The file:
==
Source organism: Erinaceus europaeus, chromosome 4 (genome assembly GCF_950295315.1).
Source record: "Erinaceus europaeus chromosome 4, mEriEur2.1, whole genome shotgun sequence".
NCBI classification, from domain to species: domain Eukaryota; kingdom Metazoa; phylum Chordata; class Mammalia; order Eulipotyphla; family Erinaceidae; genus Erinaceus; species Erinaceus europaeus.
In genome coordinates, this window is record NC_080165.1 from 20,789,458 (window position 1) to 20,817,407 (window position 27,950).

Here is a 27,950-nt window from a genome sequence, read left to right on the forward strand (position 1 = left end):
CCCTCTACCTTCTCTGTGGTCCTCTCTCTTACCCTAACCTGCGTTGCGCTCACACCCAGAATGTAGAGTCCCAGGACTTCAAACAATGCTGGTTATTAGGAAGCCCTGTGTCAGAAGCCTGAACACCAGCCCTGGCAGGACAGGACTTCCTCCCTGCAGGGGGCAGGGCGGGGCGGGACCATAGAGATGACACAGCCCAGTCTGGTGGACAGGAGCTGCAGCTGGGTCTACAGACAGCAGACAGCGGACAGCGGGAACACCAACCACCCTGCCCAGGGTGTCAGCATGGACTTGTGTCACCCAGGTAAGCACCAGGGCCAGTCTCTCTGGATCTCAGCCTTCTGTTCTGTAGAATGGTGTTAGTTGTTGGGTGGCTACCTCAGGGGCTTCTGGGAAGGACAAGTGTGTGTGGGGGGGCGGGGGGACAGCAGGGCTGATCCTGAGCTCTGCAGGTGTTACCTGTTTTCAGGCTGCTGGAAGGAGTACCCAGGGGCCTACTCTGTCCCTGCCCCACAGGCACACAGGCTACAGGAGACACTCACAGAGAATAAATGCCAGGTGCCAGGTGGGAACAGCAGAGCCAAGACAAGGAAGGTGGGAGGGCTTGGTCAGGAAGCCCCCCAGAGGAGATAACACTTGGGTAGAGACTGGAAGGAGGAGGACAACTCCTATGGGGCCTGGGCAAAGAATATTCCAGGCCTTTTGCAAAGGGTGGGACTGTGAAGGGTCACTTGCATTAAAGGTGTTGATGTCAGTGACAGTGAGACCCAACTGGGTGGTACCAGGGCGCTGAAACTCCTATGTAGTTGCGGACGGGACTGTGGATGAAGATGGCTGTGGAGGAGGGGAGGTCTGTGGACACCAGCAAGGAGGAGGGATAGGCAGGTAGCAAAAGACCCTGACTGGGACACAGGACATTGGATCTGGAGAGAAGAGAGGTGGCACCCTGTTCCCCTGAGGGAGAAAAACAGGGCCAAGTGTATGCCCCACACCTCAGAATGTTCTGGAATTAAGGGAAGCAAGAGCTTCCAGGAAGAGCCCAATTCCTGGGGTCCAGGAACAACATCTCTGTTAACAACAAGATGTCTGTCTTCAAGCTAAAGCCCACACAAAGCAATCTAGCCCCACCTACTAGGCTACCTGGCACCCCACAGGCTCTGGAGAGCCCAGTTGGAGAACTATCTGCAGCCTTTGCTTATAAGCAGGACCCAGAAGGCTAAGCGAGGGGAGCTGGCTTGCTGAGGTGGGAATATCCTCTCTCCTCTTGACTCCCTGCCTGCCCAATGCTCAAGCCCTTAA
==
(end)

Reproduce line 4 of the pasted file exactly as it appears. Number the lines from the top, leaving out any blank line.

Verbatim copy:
In genome coordinates, this window is record NC_080165.1 from 20,789,458 (window position 1) to 20,817,407 (window position 27,950).